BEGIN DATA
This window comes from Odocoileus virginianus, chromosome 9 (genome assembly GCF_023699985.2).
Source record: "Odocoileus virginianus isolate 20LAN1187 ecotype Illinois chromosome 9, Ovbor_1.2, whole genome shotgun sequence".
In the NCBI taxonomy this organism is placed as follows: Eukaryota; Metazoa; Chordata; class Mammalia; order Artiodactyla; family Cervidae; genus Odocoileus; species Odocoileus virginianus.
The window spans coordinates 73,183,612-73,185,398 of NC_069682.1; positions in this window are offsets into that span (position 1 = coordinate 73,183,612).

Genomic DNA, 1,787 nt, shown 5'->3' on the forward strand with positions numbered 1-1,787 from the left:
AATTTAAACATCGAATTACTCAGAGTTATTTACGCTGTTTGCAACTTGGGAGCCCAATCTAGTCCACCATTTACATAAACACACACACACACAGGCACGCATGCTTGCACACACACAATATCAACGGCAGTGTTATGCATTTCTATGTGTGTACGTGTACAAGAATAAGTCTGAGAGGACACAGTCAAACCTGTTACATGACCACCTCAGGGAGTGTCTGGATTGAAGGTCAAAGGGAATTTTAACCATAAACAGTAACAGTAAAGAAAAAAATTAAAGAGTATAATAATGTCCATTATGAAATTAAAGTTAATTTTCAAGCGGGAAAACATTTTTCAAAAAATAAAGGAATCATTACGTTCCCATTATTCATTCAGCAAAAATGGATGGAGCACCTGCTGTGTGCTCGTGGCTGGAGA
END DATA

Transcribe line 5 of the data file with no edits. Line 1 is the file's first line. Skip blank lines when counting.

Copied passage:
Genomic DNA, 1,787 nt, shown 5'->3' on the forward strand with positions numbered 1-1,787 from the left: